She blinked and shook her head. “It’s just that I never thought I’d be a mother. I mean, I hoped but…” She shrugged. “It’s hard to explain.” When she looked at him, the tears were gone. “I’m happy here, Dave.”
Glad to hear that, he wrapped his arms around her and pressed his lips firmly against hers. He could feel her heart beating with his. He now fully understood the meaning of two lives becoming one when a couple married.
The mare neighed, and they turned their attention back to the animals. Susannah stood up. The foal stumbled but followed suit. The umbilical cord broke easily under the mare’s hoof.
“They got it from here,” he announced, touched that Mary buttoned his shirt for him.
“I’m glad I was here to watch it.”
His arms felt empty when she went to pick up the bucket and dumped the dirty water in the grass outside the barn.
He retrieved the used towels from the ground and gave them to her. She plopped both into the bucket and picked up the bar of soap
“I would like to wash these in the river.”
“Alright,” he said. “I’ll finish cleaning up in here.”
She paused in the entryway of the barn. “I left you a cup of fresh water and some cut up apples and oranges on the kitchen table. I thought you might want a snack after all the work you did.”
An unexpected emotion that he didn’t understand tugged at his heart. “Thank you, Mary.”
She nodded before turning back to the river.
Dear Ruth, now I remember why I loved this book so much. It was the first book I read by you, if I remember correctly, and its innocence and gentle sweetness, both in Mary and Dave’s actions and reactions, touched me as no book ever had. Dave and Mary were meant for each other. I seriously doubt Gavin or Christopher will ever fit into Dave’s shoes, with regard to Mary at least. I can’t deny my preference for your Western Historical Romances. It’s the one place that heroes and heroines can be both innocent, sweet and sexy at the same time. 🙂
I have started reading “His Abducted Bride,” and I believe I’m catching hints of what the mystery is truly about. I’m beginning to see how this story relates to “Across the Stars Series.” I’m forcing myself Not to look at the last page. Let’s see if the hints I’m seeing will lead to the conclusion I’m guessing. This book (in my opinion) has not only fantasy elements, but mystery along with light science fiction. Kudos! Thank you again for the dedication. Have you had time to read my recent Word Press blog in which I mention my dedication to you in my upcoming book. 🙂
I prefer historical westerns. I enjoy contemporaries and Regencies, but there is a tenderness I can’t successfully accomplish in those that I can with historical westerns. I guess I tend to view the historical west time period as being one in which men valued and honored women (lifting them higher up on the pedestal) than in other time periods. Part of that stems from the values of the nation during that time. I’d go back in a heartbeat if given a chance. 😀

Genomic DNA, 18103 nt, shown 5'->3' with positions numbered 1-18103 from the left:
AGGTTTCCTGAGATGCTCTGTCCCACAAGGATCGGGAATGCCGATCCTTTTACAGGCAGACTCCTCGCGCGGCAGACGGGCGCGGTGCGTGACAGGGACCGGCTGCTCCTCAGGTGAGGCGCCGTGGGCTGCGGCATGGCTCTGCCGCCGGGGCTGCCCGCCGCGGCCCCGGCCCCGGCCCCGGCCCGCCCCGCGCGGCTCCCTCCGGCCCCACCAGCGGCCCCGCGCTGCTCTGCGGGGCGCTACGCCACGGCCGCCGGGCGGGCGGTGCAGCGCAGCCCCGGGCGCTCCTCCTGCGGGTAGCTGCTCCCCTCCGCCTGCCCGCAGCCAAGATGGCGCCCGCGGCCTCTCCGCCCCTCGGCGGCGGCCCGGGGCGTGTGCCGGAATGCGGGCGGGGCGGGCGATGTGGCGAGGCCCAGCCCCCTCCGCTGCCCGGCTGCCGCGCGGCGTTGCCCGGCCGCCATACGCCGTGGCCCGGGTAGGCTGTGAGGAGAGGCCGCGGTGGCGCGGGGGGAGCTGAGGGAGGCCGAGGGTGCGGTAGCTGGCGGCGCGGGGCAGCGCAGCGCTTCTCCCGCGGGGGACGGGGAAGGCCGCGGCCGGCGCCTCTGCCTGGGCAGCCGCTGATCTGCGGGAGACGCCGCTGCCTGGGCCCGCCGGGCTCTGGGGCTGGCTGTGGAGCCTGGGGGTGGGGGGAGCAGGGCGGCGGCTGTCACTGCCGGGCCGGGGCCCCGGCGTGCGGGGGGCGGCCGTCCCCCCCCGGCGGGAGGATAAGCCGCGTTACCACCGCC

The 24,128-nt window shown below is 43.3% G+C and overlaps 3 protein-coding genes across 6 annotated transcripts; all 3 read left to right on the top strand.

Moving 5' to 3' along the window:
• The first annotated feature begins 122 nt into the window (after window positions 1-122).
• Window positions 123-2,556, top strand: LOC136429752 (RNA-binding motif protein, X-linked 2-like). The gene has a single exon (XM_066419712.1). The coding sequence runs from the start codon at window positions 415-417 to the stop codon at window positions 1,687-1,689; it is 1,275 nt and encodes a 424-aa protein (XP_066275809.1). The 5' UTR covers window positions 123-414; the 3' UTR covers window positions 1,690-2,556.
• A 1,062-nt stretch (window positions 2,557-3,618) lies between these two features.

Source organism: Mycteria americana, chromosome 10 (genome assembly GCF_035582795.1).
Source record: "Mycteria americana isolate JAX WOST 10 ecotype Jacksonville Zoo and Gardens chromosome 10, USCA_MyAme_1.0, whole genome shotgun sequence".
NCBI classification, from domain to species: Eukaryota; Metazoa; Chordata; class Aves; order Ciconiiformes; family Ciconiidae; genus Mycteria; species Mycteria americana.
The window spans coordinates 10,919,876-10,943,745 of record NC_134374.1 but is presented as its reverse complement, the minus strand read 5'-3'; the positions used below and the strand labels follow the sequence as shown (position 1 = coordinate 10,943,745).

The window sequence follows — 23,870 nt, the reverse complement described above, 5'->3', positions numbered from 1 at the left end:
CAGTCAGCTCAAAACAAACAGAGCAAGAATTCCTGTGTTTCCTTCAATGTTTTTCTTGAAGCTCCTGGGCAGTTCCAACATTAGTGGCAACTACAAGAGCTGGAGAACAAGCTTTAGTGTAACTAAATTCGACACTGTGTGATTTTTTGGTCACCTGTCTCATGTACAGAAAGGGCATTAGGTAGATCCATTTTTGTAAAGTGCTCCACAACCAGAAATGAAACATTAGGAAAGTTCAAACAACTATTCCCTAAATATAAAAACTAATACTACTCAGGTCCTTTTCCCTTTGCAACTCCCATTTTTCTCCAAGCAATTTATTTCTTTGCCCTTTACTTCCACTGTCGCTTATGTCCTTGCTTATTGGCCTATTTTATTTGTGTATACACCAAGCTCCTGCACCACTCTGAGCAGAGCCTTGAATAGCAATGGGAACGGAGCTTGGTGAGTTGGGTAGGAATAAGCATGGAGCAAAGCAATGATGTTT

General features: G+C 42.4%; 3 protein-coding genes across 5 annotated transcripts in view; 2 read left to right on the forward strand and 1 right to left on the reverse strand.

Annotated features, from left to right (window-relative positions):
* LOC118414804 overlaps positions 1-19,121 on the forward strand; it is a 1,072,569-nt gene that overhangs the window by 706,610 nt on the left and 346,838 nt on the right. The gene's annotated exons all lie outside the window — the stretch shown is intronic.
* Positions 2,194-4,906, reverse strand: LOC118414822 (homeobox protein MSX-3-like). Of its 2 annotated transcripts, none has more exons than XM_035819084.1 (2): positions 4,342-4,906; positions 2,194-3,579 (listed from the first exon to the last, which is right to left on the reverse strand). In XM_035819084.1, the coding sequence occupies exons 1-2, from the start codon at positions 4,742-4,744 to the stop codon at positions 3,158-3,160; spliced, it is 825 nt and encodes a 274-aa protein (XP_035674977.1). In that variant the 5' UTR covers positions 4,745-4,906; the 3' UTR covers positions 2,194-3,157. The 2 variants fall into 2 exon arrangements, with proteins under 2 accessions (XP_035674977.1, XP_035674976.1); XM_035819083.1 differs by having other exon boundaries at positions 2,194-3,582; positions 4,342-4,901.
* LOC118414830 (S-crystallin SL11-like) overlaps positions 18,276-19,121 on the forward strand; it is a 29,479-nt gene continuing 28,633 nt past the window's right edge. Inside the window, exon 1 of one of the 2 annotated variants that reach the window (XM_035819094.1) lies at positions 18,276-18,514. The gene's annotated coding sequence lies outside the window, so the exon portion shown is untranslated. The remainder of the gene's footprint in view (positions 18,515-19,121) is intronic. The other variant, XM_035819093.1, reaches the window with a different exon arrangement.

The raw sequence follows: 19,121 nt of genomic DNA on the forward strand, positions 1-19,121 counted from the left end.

I think you’re going to be disappointed with His Abducted Bride because I didn’t put a mystery in it, at least none that I can see. LOL I originally intended to go off on a fantasy tangent and have Sandy go through some obstacles out in the forest and go to the forbidden lake and all, but then I started slowing down and getting bored. My inclination to write fantasy isn’t what it used to be. Now if a story steers away from the romance part of the plot, I lose interest. So I did intend to veer off in one direction but just couldn’t when I got there. That might be what you’re seeing–which is where I had planned to go but never did.
No, I didn’t read your post yet. I’ve been dealing with some eye trouble (I have dry eyes which get worse from time to time) so I’ve been keeping all my online activity to a minimum to give my eyes time away from the computer. I’m doing better today so I was able to get two more posts done and scheduled for this blog. I plan to catch up as I can with emails and other people’s blogs.
I knew you are going to pick a scene like this to make Christopher and Gavin suffer. They can’t compete with Dave in things like this. Are you sure you are not being partial to Dave? 🙂
P.S. Hope your eyes recover. Reading about your dry eyes problem, I’m now feeling afraid of myself. Maybe I’ll become a blind person after all for these online activities of myself. So worried. I love my computer and internet but at the cost of my eyes! 😦
Hehe. I had to pick a scene that would challenge them, and I knew this one would be hilarious with Christopher in it. 😀 Yeah, I guess I’m a little wicked.
If there’s no other issue going on, dry eyes are common (esp in older women) and don’t cause any damage. They’re just annoying. (This is what I found while researching it.) I find frequent breaks from the computer and closing my eyes with a wet cloth helps a lot. Sometimes I use Visine tear drops and those help too.